William and Mary
John Van der Kiste
Sutton, Stroud (UK), 2003
William III and Mary II were the only joint reigning sovereigns in English history. They ascended the throne as a result of the Glorious Revolution of 1688-9 in England which deposed Mary's father, James II.
When Mary was told as a girl of 15 that she was going to marry her cousin William from Holland, she is said to have wept for a day and a half. In November 1677, on William's 27th birthday, their wedding took place in a private ceremony at St James's Palace, with a solemn bridegroom and a bride in floods of tears. Nevertheless it developed into a love match, though Mary was deeply saddened by her inability to bear her husband any children, and the fact that she and her husband had been partly responsible for deposing her father and sending him into exile always weighed heavily on her conscience.
Mary died in 1694 from smallpox and William, who was desolate at her death, reigned until 1702. This dual biography deals with their personal and political lives, covering William's rumoured homosexuality (almost certainly fabrication by his enemies, who had a vested interest in trying to disgrace him) and Mary's hinted-at lesbianism, Mary's troubled personal relations with her father, and the difficult relationship between Mary and her sister (and husband's successor) Anne.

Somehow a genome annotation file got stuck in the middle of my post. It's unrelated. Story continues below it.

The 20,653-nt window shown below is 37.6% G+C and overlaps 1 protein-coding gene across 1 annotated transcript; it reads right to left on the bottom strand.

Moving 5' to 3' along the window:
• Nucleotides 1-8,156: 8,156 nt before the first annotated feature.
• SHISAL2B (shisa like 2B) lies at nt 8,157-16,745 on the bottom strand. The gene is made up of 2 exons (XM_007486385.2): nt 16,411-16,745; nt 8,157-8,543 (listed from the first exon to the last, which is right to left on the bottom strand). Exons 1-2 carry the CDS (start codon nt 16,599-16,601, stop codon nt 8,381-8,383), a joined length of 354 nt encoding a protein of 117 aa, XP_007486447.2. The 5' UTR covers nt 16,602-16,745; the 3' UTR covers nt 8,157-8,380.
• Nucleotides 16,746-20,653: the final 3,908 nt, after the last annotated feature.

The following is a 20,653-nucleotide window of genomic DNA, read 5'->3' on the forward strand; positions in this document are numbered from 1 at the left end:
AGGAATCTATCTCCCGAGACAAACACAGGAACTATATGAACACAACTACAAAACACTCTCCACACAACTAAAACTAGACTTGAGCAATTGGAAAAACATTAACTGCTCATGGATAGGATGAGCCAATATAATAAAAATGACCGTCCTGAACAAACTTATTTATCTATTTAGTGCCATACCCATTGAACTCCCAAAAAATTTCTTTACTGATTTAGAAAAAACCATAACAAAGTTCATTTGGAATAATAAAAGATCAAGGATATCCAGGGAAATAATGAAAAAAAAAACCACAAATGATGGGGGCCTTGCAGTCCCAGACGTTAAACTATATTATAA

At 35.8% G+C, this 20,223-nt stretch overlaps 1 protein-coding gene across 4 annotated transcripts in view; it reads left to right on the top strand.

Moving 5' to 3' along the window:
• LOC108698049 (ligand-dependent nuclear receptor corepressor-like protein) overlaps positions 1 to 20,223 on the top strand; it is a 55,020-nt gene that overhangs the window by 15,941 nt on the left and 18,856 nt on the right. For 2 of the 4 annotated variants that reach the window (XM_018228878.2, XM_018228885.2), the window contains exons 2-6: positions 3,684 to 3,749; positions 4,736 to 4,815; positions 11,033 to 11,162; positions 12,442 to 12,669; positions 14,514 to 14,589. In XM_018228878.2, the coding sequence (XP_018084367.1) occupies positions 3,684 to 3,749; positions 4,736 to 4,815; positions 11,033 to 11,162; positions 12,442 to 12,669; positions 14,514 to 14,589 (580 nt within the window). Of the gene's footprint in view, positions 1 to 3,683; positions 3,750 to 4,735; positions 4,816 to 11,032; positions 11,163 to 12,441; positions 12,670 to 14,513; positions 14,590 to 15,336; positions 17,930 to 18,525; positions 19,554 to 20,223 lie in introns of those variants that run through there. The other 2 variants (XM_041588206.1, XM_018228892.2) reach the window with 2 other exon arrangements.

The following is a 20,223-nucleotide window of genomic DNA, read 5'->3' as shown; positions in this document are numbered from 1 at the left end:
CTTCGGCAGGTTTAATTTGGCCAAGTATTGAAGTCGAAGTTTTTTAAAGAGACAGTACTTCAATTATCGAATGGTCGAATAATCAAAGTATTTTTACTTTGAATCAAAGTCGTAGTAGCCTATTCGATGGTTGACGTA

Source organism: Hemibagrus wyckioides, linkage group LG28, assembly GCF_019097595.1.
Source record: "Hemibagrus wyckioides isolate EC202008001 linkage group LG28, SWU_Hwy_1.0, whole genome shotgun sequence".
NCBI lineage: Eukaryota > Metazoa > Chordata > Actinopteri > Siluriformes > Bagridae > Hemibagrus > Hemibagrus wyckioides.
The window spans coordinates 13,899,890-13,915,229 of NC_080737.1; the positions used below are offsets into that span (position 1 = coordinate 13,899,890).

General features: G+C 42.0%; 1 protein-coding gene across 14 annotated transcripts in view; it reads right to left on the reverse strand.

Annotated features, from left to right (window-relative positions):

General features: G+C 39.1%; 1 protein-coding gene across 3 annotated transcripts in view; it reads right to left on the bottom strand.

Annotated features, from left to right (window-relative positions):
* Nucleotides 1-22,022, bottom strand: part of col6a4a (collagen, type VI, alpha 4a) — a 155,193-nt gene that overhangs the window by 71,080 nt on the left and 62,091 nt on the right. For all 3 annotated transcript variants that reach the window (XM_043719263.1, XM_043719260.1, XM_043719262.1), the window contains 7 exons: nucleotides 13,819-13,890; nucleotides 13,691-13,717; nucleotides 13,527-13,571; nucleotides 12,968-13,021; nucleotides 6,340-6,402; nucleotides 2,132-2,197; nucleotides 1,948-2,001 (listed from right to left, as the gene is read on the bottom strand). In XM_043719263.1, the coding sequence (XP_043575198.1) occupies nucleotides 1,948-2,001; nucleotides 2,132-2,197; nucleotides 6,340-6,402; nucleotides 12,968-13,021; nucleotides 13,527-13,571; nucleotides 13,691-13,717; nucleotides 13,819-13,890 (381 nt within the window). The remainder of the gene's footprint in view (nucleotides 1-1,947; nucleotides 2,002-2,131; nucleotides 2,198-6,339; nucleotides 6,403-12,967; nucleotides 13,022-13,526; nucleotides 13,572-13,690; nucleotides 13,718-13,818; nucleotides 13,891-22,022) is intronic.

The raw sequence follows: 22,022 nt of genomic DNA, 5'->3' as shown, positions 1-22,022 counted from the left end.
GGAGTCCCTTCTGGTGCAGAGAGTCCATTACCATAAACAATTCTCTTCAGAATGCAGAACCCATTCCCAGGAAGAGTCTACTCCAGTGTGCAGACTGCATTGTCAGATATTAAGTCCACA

Though theirs was a short reign of only thirteen years, it was a notable period in British history for the inauguration of the Declaration of Rights, triennial elections, and subsequent limits on the power and prerogative of the sovereign. It also saw Britain reaffirming her place as a European power, and helping other countries on the continent to act as a bulwark against the might of France.
This report prepared by John Van der Kiste